This year, January 2020, marks 40 years that I have been a flight instructor! When I passed my CFI ‘check-ride’ as it’s called, in January 1980, in Chicago, IL, at Midway Airport, I never would have guessed that I’d still be ‘at it’ as a CFI, some 40 years later! I thought it was just a temporary thing. It was just a way to gain experience to move up the aviation ladder to a flying job! What did I know? I had much to learn! And, I can tell you, 40 years later, I am still learning!
So, over the course of four decades, I have been fortunate to gain wide-ranging experience and log time in a variety of aircraft types (well over 100 makes and models, including seaplanes, ski-planes, ultra-lights, tailwheel, radial engine, Warbirds, gliders, helicopters, jets, turbo-props), in different types of flying ‘operations’, in many locales, both in the ‘lower 48’ contiguous states as well as 4 ½ years flying in Alaska. It’s been quite an education! And it continues.
Why so many aircraft types, you may wonder? Partly because, as an instructor, I have been approached by many pilots over the years seeking instruction in their aircraft. Perhaps it’s been for some ‘required’ training to maintain ‘currency’, per the FAR’s, or to meet their insurance requirements for an aircraft checkout in an airplane that they have just purchased.
So, in the process, I’ve had the opportunity to fly many different aircraft in my capacity as a CFI. Also, I’m curious, by nature. Some aircraft I have intentionally sought out, to get checked out in, to see how they fly, how they handle. And, there are still more aircraft that I want to fly. J I’m not finished, yet! I’m still a student of flying!
Then there’s flying ‘for hire’, as an airline and charter pilot. I have not always been actively teaching. There was a period of time when I had flying jobs and I was simply too busy to do any flight instruction at all. This is all part of the typical progression of a flying ‘career’. I kept my CFI ‘certificate’ ‘current’ but was not actively teaching. The FAA allows for that.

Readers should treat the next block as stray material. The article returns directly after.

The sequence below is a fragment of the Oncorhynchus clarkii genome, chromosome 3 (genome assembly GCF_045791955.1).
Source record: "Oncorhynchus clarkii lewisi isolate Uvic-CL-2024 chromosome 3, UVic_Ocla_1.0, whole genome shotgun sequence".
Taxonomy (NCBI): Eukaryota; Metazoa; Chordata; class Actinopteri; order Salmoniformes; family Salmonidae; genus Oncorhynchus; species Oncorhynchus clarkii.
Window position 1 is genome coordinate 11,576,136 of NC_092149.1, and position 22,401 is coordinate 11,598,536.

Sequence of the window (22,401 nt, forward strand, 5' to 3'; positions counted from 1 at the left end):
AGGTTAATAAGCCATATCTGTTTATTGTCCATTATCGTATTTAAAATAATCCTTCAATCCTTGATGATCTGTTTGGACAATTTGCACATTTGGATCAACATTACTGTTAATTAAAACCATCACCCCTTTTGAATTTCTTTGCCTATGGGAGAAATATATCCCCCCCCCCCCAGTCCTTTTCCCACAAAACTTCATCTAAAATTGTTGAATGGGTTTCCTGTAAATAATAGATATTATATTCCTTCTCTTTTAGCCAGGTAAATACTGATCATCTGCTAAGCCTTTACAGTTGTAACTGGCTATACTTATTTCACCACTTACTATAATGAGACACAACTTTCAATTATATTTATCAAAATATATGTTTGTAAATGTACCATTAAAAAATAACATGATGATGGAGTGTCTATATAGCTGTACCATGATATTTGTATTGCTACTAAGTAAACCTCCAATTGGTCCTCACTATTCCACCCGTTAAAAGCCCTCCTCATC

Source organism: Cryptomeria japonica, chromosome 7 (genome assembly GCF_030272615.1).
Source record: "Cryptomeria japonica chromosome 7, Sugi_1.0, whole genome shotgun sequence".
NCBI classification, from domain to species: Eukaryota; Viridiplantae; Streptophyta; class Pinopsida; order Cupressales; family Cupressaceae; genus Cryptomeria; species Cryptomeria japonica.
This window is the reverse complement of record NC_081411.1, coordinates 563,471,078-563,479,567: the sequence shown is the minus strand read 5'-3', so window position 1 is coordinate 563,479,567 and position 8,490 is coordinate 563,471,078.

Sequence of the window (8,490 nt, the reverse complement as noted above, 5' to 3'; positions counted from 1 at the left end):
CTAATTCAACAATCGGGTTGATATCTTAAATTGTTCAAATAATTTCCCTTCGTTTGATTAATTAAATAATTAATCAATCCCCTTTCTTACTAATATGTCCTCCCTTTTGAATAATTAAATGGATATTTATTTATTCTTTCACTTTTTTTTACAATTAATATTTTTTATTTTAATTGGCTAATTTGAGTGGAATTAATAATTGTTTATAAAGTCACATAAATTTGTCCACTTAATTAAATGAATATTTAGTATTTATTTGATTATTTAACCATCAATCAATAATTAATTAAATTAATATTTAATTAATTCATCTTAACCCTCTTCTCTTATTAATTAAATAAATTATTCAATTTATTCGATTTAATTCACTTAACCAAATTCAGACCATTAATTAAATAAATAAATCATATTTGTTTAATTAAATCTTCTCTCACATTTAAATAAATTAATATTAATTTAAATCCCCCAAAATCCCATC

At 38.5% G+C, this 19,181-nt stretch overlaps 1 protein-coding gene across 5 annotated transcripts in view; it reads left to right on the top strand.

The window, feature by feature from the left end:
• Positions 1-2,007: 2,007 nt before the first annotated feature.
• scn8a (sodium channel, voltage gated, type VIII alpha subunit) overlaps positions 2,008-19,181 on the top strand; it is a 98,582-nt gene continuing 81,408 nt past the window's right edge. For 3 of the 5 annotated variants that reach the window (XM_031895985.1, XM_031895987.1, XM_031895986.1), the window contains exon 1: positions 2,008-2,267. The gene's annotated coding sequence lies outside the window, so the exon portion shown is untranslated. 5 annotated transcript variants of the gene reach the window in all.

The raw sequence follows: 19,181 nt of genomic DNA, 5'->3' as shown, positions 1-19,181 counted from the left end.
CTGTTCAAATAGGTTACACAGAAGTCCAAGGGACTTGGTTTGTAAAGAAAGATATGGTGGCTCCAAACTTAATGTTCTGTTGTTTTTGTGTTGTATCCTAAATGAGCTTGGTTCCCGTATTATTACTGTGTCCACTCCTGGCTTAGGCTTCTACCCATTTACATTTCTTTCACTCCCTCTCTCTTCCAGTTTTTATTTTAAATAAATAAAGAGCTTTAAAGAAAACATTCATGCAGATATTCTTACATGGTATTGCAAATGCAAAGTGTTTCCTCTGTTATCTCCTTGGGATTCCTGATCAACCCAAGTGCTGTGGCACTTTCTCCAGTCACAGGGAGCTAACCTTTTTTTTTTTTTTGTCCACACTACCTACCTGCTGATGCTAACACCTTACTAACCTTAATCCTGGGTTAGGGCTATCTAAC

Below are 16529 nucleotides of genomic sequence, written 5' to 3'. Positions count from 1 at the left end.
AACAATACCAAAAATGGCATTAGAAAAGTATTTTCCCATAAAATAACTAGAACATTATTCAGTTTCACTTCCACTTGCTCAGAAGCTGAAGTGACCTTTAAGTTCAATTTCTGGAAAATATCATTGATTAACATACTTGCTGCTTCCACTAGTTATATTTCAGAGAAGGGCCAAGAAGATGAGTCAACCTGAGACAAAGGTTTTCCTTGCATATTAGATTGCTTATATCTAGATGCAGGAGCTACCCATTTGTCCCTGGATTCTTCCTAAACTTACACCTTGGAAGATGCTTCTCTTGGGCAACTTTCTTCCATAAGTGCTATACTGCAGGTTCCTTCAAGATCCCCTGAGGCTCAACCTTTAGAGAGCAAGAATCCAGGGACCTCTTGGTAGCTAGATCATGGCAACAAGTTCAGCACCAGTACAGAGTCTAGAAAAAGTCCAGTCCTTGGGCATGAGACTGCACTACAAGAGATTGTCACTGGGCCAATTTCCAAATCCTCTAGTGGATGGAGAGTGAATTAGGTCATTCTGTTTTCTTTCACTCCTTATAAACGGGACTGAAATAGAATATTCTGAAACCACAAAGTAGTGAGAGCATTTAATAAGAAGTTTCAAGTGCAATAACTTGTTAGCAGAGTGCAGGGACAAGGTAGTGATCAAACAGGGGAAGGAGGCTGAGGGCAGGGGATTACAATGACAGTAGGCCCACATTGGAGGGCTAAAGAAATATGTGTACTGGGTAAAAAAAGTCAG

So, I have taught primary and advanced students (proficiency training, IFR, commercial, multi-engine and ATP/Type Rating training) in airplanes and have also taught primary students in gliders. Now I teach pilots to fly jets, using full motion (Level ‘D’) simulators, specifically the Cessna Citation 2 and 5 (CE-500), and what we call ‘differences training’ to several other ‘straight wing’ Citation models. What has been the most challenging? That’s hard to say. It has not been just one thing. It depends.
Some primary students, just learning to fly, have presented big challenges. This is because everyone has their own style of learning. My job as instructor is to figure out what works best for each. Not always easy. They start out either not knowing anything, and thus have much to learn, or sometimes they have their own misconceptions about this or that, which I have to dispel, one ‘myth’ at a time. And some students are very goal-oriented, read and study the material, train regularly, and show up prepared, while others have a more relaxed approach, don’t study much, train occasionally, and then wonder why they are not progressing. All part of the business. I prefer the former, naturally.